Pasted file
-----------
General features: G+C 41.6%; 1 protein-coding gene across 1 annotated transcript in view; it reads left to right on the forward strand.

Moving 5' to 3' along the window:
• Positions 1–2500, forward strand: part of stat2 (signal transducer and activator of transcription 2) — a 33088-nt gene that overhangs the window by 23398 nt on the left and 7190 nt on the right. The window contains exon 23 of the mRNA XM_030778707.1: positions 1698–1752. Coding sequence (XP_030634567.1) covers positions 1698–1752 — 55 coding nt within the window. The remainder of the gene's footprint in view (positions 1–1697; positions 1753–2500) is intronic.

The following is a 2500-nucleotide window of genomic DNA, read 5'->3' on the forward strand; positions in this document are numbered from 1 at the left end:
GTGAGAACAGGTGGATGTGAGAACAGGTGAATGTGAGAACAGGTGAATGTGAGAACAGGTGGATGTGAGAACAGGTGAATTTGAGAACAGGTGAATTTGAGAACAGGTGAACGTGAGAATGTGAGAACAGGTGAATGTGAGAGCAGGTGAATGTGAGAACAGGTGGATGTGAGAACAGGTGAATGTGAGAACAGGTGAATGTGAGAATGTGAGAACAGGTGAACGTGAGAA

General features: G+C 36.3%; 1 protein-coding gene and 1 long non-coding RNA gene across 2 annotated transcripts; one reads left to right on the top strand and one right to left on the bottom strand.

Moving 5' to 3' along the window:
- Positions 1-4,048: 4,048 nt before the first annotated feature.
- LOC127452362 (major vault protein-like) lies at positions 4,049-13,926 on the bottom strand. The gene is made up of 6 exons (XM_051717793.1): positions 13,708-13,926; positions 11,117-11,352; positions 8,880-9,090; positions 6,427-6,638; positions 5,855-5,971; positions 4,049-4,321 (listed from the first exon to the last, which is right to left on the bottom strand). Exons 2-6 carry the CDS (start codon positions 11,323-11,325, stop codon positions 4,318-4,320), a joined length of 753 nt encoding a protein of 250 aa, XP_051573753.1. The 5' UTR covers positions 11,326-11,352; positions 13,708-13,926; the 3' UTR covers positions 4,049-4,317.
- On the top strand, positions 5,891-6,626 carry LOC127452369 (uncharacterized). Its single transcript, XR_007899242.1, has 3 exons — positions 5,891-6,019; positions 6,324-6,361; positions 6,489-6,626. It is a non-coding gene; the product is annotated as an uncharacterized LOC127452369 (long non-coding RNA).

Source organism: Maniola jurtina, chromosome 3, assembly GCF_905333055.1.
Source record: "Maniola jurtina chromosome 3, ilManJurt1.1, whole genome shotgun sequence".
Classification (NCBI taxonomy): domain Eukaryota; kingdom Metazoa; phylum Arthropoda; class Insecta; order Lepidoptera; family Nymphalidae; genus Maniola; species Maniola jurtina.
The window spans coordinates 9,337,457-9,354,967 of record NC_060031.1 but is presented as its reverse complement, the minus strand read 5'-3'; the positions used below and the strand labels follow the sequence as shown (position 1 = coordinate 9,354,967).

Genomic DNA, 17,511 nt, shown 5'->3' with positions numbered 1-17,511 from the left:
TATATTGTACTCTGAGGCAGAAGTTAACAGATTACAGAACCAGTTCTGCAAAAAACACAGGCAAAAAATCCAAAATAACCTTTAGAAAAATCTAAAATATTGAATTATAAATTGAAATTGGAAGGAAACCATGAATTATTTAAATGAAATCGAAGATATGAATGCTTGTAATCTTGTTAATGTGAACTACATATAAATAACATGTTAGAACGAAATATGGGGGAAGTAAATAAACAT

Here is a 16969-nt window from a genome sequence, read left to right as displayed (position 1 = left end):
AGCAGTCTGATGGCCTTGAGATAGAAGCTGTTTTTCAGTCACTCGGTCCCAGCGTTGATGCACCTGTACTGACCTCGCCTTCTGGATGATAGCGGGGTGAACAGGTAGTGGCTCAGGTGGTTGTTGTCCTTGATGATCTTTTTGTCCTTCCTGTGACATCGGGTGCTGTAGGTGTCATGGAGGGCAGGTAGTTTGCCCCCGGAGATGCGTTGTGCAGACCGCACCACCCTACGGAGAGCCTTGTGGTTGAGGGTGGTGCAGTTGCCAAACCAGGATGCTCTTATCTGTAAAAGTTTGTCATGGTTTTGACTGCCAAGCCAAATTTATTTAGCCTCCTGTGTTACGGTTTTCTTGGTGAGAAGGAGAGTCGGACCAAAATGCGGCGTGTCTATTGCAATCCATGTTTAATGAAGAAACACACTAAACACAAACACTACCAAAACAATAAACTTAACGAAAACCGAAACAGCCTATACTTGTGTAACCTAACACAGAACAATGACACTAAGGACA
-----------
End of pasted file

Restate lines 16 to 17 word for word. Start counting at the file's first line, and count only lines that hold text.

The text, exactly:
TATATTGTACTCTGAGGCAGAAGTTAACAGATTACAGAACCAGTTCTGCAAAAAACACAGGCAAAAAATCCAAAATAACCTTTAGAAAAATCTAAAATATTGAATTATAAATTGAAATTGGAAGGAAACCATGAATTATTTAAATGAAATCGAAGATATGAATGCTTGTAATCTTGTTAATGTGAACTACATATAAATAACATGTTAGAACGAAATATGGGGGAAGTAAATAAACAT

Here is a 16969-nt window from a genome sequence, read left to right as displayed (position 1 = left end):